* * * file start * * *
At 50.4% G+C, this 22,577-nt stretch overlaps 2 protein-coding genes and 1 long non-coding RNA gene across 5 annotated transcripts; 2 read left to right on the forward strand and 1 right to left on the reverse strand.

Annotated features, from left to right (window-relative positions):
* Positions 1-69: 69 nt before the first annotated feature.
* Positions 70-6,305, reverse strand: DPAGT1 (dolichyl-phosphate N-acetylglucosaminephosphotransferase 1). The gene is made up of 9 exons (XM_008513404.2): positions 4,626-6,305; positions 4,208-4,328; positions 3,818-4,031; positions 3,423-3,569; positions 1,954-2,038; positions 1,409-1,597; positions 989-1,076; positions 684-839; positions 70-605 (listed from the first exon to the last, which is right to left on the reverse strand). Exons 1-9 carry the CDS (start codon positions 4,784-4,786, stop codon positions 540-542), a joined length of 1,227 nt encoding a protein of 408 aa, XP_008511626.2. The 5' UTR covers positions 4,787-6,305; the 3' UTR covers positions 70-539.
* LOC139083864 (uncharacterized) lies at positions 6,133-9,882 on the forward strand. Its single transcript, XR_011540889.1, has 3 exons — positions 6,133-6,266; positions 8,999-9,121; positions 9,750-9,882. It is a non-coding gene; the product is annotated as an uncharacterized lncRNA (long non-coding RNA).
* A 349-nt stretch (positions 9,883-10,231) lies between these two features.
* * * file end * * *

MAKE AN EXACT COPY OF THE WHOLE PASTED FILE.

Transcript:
At 50.4% G+C, this 22,577-nt stretch overlaps 2 protein-coding genes and 1 long non-coding RNA gene across 5 annotated transcripts; 2 read left to right on the forward strand and 1 right to left on the reverse strand.

Annotated features, from left to right (window-relative positions):
* Positions 1-69: 69 nt before the first annotated feature.
* Positions 70-6,305, reverse strand: DPAGT1 (dolichyl-phosphate N-acetylglucosaminephosphotransferase 1). The gene is made up of 9 exons (XM_008513404.2): positions 4,626-6,305; positions 4,208-4,328; positions 3,818-4,031; positions 3,423-3,569; positions 1,954-2,038; positions 1,409-1,597; positions 989-1,076; positions 684-839; positions 70-605 (listed from the first exon to the last, which is right to left on the reverse strand). Exons 1-9 carry the CDS (start codon positions 4,784-4,786, stop codon positions 540-542), a joined length of 1,227 nt encoding a protein of 408 aa, XP_008511626.2. The 5' UTR covers positions 4,787-6,305; the 3' UTR covers positions 70-539.
* LOC139083864 (uncharacterized) lies at positions 6,133-9,882 on the forward strand. Its single transcript, XR_011540889.1, has 3 exons — positions 6,133-6,266; positions 8,999-9,121; positions 9,750-9,882. It is a non-coding gene; the product is annotated as an uncharacterized lncRNA (long non-coding RNA).
* A 349-nt stretch (positions 9,883-10,231) lies between these two features.